IPA asked several consultants, thought leaders and influential members of the accounting profession their thoughts on the 1991 debut of the Bowman 100. As part of our 30th anniversary celebration, we will be highlighting some of the responses.
Allan Koltin, CEO of Koltin Consulting Group
IPA: What are your initial impressions are when looking at the 1991 Bowman 100? What stands out, what’s of most interest to you, what do you see in that listing that reveals something about where we are today? What was behind the consolidations of the ’90s?
Koltin: What’s most interesting to me when I review this list are the following:
- Over 90% (maybe even 95%) of the Top 100 firms went through a major transformation of which the end result was that they no longer resemble anything remotely to what looked like in 1991. Interestingly, this transformation took place whether the firm merged upstream or remained independent. It is apparent that when it comes to future success, change is inevitable and fortunately for many of these firms, their journey took them to a better place.
- When you look at the firms that remained independent, whether it was geography, product/service line, governance (running more like a business), or partner compensation (Firms are making a lot more money today!), many firms seem to thrive throughout this 25-year period. Local firms became regional firms, regional firms became mega-regional firms, mega-regional firms became national firms and national firms became truly global firms. To some degree, CPA firms rewrote the “record books” when it came to growth.
- What’s also interesting to me is that in 2000, the 100th largest firm was approximately $6 million in revenue and that same firm today trades at over $34 million in revenue. One could say some of this is inflation, but the reality is the last decade has been the single biggest transformation of firms in the history of the profession.
- Another thing that is of interest to me is what I will refer to as “naming rights.” Firms that used to have four or more names in the title reduced to three and then reduced to two and then reduced to one. It wasn’t enough, though, that many firms stopped at one name. Some of the other firms took a different path and instead of reducing from four to three to two to one names, they simple went to letters and today a significant number of firms have a number of letters as their sole name and brand.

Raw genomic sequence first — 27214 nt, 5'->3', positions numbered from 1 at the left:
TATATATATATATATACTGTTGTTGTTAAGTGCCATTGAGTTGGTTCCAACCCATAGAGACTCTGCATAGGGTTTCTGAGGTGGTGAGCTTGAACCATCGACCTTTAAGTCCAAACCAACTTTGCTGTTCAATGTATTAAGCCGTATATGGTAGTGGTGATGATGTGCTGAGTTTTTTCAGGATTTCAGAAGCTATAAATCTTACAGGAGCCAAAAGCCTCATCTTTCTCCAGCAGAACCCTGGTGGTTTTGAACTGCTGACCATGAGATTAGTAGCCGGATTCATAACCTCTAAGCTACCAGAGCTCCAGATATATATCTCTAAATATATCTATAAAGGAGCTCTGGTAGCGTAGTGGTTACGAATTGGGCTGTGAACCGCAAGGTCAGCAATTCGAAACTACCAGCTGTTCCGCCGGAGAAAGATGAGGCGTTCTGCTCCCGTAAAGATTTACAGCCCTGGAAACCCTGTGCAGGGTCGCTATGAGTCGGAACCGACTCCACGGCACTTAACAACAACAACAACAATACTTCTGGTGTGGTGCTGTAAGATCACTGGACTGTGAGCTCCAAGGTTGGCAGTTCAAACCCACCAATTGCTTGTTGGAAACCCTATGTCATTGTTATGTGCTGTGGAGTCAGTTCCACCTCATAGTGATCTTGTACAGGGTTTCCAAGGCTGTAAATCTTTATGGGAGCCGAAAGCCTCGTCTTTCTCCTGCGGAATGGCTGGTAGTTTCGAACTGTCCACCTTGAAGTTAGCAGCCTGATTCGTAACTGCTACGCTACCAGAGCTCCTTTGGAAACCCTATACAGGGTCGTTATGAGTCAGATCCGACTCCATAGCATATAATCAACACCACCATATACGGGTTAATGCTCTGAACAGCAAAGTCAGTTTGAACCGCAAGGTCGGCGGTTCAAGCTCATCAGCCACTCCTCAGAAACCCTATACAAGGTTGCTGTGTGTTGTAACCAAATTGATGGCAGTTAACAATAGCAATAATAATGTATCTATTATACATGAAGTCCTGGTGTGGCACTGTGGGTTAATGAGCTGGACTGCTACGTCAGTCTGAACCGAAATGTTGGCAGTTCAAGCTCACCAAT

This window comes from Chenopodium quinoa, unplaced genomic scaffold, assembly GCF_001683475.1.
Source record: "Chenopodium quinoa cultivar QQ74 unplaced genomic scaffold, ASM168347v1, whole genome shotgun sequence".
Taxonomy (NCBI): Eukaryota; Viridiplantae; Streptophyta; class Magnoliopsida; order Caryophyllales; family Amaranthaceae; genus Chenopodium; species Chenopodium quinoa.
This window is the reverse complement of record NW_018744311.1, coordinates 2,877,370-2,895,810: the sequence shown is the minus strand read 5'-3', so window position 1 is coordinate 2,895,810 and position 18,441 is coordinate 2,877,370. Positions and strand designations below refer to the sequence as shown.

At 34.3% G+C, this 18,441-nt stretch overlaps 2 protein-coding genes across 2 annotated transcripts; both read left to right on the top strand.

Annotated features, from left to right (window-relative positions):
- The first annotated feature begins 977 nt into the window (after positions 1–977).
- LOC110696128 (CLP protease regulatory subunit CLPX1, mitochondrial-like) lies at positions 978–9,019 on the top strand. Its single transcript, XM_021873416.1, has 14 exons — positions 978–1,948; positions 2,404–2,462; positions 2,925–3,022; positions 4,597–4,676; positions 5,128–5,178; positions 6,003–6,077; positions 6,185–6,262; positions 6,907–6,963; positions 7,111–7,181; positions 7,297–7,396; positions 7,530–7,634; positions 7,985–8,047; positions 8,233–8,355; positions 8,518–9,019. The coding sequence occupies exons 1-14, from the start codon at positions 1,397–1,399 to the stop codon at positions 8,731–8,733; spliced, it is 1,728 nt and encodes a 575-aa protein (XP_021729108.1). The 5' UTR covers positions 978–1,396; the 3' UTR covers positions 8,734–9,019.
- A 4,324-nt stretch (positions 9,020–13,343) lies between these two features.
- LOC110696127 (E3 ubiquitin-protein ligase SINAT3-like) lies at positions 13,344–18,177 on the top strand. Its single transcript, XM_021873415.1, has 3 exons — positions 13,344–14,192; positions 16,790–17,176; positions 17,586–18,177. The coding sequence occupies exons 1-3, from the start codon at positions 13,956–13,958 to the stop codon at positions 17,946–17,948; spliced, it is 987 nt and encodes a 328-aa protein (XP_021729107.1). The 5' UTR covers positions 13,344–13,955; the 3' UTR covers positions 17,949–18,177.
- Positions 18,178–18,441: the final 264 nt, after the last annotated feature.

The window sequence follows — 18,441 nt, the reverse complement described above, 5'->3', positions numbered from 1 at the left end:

- Speaking of names, I also think that branding means much more today than it has ever meant in the past. Accordingly, firms are spending significant dollars on protecting and growing their brand.
- Other things that I found interesting is that having lived through the consolidation phase of 1995 through the present, CBIZ is the last soldier standing. Groups, such as American Express and H&R Block, ultimately sold their interest in the accounting firm space and since that time there have been very few new players entering the profession. What’s mind-boggling to me is that private equity has remained on the sidelines, despite the fact that the accounting profession is well over a $100 billion industry. I sure wouldn’t be surprised to see private equity enter the space over the next decade, but I also thought that there would have been other public companies entering the arena as well, and that hasn’t taken place.
- On a positive side, very few firms have closed their doors because of a bad audit. Outside of Arthur Andersen and maybe one or two others, quality has really held high within the profession. It should be noted that one or two other firms closed their doors, not so much because of quality issues, but simply because they strategically could no longer exist or had overextended themselves financially and were ineffective in essentially running a business. Today, firms seem so much better run and better managed that I would guess we won’t see implosions of firms going forward like some of the ones we’ve seen over the last two decades.
- One final item bears mentioning, which is the merger of equals. For many years, this was viewed as an oxymoron and, in fact, we are seeing great examples today of large firms coming together and doing quite well, such as CohnReznick, EisnerAmper and CliftonLarsonAllen.
If you have any feedback, comments or observations, contact us at firstname.lastname@example.org.
Allan Koltin is the CEO of Koltin Consulting Group. Koltin Consulting Group Inc. is a Chicago-based consulting firm that specializes in working with professional and financial services firms in the areas of practice growth, practice management, human capital, and mergers and acquisitions.